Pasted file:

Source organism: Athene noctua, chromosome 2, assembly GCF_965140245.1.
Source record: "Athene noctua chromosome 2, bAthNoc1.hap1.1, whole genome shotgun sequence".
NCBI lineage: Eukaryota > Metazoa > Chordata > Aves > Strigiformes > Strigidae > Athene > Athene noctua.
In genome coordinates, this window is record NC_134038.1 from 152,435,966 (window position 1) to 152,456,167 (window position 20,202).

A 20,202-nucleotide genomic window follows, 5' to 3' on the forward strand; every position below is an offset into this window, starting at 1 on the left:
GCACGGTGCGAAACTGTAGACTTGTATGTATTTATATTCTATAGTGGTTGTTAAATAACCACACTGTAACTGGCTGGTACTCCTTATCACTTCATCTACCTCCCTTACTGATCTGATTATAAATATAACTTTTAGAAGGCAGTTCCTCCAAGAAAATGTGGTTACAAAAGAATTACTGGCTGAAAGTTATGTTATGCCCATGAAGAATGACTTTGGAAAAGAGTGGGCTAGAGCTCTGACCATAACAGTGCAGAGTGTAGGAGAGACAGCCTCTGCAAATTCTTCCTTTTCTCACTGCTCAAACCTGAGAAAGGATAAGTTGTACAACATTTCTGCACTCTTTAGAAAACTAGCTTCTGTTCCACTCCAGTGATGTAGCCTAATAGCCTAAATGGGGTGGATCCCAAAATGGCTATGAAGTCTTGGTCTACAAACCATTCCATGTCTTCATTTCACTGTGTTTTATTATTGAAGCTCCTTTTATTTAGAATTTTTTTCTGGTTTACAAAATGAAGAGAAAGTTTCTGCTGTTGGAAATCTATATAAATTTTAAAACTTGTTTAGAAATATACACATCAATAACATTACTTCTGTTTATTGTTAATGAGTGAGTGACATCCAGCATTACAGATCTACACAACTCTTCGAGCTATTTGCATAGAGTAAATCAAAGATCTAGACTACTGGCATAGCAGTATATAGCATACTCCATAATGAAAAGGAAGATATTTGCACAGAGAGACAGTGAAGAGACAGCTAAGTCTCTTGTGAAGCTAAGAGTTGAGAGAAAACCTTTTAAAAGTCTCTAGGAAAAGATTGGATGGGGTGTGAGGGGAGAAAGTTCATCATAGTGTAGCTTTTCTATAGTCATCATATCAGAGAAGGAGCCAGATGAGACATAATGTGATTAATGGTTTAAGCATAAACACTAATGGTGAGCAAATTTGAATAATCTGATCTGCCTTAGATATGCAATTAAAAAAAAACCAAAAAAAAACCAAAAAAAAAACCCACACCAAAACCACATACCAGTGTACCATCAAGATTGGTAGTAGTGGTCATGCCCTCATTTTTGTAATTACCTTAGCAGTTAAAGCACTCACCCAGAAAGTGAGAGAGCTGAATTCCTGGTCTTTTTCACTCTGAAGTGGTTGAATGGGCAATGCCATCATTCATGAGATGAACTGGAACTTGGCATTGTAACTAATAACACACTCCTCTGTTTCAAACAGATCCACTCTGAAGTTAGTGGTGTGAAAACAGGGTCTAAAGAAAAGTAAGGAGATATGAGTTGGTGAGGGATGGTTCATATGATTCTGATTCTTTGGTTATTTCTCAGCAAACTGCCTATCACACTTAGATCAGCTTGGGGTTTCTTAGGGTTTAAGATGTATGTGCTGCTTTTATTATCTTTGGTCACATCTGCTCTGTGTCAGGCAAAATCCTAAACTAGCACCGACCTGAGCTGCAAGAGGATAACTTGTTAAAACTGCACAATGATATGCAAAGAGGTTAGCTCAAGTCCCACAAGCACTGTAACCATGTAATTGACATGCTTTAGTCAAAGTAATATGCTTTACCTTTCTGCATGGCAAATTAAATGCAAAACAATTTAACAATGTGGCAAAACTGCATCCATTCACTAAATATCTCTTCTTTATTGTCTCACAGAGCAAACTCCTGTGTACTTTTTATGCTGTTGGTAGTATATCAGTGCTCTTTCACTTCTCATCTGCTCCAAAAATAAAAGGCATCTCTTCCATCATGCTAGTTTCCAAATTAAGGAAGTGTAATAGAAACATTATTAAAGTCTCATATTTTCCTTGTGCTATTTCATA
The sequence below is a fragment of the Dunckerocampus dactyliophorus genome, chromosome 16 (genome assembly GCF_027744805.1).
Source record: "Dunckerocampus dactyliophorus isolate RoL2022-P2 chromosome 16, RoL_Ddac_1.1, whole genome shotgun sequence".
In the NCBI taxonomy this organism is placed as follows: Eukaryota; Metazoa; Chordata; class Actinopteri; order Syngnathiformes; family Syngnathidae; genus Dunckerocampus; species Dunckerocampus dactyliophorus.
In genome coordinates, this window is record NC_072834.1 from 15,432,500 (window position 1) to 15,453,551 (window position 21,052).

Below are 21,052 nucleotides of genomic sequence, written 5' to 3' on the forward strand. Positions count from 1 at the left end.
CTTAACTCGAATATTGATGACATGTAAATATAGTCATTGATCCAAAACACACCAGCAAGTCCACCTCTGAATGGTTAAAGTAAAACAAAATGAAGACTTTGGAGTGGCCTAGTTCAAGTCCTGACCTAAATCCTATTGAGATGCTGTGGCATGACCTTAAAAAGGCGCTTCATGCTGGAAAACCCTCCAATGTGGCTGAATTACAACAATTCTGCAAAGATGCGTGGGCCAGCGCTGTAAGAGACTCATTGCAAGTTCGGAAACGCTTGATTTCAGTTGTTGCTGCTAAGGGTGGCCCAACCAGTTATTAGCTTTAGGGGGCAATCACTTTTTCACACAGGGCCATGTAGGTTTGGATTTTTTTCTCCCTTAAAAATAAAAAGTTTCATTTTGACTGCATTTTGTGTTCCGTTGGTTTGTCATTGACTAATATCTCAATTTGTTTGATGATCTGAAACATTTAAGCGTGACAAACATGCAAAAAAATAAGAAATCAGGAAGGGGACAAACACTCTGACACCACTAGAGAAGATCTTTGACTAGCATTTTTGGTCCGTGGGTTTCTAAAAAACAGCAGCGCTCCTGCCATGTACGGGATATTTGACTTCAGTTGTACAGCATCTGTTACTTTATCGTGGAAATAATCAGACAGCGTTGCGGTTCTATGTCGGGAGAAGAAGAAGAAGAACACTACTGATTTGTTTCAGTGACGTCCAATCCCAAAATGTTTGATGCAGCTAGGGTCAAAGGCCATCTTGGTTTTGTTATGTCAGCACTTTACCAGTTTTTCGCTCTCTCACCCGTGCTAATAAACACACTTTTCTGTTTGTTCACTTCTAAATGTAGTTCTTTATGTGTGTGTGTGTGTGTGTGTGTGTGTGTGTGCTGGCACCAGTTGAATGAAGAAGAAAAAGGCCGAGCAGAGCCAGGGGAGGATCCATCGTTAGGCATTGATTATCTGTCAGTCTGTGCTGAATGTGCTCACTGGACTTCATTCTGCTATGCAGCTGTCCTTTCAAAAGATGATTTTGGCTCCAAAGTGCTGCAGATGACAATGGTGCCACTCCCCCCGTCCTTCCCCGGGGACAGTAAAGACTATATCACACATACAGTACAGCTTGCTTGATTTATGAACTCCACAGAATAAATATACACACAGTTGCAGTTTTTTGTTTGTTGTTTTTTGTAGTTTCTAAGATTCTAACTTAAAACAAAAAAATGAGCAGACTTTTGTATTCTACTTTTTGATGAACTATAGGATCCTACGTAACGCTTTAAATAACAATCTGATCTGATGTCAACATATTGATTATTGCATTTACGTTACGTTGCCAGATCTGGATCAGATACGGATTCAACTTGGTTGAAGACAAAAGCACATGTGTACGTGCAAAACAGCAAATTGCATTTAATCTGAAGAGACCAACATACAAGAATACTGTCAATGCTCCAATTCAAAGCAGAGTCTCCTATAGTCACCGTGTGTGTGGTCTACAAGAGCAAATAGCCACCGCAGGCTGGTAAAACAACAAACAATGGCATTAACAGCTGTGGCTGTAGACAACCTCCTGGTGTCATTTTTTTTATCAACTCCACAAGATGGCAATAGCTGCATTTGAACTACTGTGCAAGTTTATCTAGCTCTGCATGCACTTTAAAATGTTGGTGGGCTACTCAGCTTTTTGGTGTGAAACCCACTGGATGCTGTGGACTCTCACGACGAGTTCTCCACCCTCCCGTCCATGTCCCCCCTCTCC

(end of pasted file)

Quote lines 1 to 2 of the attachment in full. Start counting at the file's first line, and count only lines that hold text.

Source organism: Athene noctua, chromosome 2, assembly GCF_965140245.1.
Source record: "Athene noctua chromosome 2, bAthNoc1.hap1.1, whole genome shotgun sequence".